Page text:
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really awful
Typical Repair Cost:
Average Mileage:
113,000 miles
Total Complaints:
2 complaints

Most Common Solutions:

  1. not sure (1 reports)
  2. repair or replace rear main seal (1 reports)
2004 Chevrolet Aveo engine problems

engine problem

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2004 Chevrolet Aveo Owner Comments

problem #2

May 172015


  • Automatic transmission
  • 73,000 miles


click to see larger images

rear main seal broken, leaking oil

WOW. I'm alive and writing this. I was traveling 70mph and all of a sudden I lose power steering, power breaks, and power (gas pedal). WOW? Can you say myself and passenger could have died because of this engine failure?

I just happened to be in the "slow" lane and managed to physically pump the brakes and wheel slowly enough to get off to the shoulder without crashing into anything or anyone crashing into me. As a teenager, I had driven a car once that had dead power steering, and I knew about pumping the breaks manually from lessons from my father years ago... WOW. I'm alive still.

You know, I had vaguely heard or read that timing belt failures on this model car were a problem at around ~50k miles and you should probably replace the belt at that point. But, you know, the modus operandi of a layperson taking car of their car parts wearing out is that you replace Part X at the shop when it breaks. Preventative maintenance -in my mind- generally falls into the categories of tires, oil, batteries, and breaking systems. Timing belt? That's not exactly something my oil change team at Goodyear suggests to me I do as an upgraded service; and my regular mechanic never suggests elective work for me either (they're good guys!)

At some point I had mentally just decided to wait and see when "mine broke", because I mostly do short city drives. Of course the timing belt would break for the random drive 3.5 hours from home. After getting towed, taxi to a train station, I was $250 lighter in my pockets (train tickets for 2?) just to get home.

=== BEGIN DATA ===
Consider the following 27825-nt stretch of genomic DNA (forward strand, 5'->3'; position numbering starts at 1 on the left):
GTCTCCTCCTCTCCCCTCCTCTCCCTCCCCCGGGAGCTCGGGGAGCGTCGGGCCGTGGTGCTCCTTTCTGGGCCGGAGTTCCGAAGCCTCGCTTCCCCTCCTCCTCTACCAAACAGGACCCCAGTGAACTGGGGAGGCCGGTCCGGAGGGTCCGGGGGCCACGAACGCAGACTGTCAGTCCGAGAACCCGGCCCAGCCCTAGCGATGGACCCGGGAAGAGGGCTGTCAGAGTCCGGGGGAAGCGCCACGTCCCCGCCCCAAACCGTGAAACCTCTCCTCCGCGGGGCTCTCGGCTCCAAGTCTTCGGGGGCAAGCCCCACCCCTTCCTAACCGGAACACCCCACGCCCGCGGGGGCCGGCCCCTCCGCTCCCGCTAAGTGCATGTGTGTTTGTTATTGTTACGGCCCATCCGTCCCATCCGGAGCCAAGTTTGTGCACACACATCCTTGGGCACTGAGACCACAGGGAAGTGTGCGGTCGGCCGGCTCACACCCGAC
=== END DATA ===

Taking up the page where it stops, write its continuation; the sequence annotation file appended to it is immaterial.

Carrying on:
Now, the car is sitting in the lot of a repair shop, 150 miles from home, and, like everyone else here, even though 73k miles on a car shouldn't be "that much" these days for a car that I generally was "gentle" on, this is still just a crappy Daewoo with a Chevy sticker on it.

Meanwhile, of course, I had scheduled this car to go in for Daytime Running Lights recall repair NHTSA Recall #A140093... like a week after the timing belt failed. Where's the NHTSA recall for timing belts? I'm sure my DRL module was a lot less dangerous than a snapped timing belt at 70mph on the highway.

With all the city ding marks on my bumper, this is a "total" loss repair.

- mikebos, Somerville, USA

problem #1

Mar 252013


  • Automatic transmission
  • 153,000 miles

I noticed it leaking after i pulled out of my drive way, that's when i saw the huge spot on the ground. I ignored it, and when i came back home the oil light came on. So i knew i was screwed. I had to put more oil in it and drive it to the mechanic the next day. Now on oil leaks it is very hard to find the origin of the leak. So first they replaced the oil pan which is only a 200 dollar fix or less. That is where we hoped the oil leak was because it needed a new oil pan anyways. Sadly they found that the leak was the "rear main seal" which is why it was leaking so bad. That fix is about 800$. So it all would have cost 1000$. Luckily the mechanic didnt charge us for the oil pan since it was his guess on the oil leak location. But still that a lot of money to fix a rear main seal. The reason it cost so much was because to get to the rear main seal you have to remove the transmission! It sucked!

- sandler, Lexington, SC, USA

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